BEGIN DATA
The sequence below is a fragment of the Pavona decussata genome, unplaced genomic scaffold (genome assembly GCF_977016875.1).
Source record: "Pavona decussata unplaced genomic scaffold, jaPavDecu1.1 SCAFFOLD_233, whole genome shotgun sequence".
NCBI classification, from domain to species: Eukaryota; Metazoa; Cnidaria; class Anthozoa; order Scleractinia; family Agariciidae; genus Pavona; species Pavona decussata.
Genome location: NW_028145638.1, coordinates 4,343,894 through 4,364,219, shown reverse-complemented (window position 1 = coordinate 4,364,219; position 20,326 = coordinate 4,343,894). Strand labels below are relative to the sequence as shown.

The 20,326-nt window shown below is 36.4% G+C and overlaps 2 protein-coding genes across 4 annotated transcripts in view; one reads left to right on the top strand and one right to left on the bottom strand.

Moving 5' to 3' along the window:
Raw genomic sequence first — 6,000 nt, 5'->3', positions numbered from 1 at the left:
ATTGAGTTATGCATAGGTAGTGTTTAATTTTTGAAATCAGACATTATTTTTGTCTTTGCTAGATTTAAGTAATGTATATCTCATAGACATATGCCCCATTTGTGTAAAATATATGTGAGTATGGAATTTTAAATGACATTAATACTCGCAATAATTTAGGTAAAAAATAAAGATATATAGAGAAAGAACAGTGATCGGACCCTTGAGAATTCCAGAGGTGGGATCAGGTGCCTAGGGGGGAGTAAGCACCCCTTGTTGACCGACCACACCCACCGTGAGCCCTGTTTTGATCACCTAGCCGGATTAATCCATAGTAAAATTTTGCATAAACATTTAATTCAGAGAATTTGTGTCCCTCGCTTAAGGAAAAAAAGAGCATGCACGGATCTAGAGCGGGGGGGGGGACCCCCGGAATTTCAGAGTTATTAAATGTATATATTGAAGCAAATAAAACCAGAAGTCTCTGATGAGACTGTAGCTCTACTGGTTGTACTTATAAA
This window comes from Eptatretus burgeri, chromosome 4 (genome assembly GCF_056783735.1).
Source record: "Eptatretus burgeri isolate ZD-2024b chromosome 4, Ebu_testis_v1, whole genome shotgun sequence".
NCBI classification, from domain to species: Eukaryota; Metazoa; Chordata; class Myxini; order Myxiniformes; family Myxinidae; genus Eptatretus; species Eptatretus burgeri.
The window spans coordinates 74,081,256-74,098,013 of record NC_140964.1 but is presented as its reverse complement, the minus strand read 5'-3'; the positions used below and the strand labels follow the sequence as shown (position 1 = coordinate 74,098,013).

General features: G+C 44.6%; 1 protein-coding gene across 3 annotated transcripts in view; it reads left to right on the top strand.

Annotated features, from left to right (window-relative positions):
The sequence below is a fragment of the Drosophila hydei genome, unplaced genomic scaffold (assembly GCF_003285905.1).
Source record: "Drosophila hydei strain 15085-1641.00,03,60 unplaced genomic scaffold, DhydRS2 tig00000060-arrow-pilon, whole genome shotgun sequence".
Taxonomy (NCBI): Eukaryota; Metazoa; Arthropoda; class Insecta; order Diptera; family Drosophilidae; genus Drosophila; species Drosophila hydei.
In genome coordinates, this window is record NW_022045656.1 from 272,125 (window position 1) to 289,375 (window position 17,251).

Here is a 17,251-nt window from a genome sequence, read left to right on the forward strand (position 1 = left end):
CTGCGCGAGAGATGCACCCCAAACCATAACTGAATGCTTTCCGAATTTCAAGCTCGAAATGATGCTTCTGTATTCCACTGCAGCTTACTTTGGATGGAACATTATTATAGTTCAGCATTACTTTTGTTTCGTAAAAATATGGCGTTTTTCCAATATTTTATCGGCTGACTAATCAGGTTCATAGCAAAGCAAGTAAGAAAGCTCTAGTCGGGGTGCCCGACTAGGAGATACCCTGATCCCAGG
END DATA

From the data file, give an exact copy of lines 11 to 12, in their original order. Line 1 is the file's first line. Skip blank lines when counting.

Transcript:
NCBI classification, from domain to species: Eukaryota; Metazoa; Chordata; class Myxini; order Myxiniformes; family Myxinidae; genus Eptatretus; species Eptatretus burgeri.
The window spans coordinates 74,081,256-74,098,013 of record NC_140964.1 but is presented as its reverse complement, the minus strand read 5'-3'; the positions used below and the strand labels follow the sequence as shown (position 1 = coordinate 74,098,013).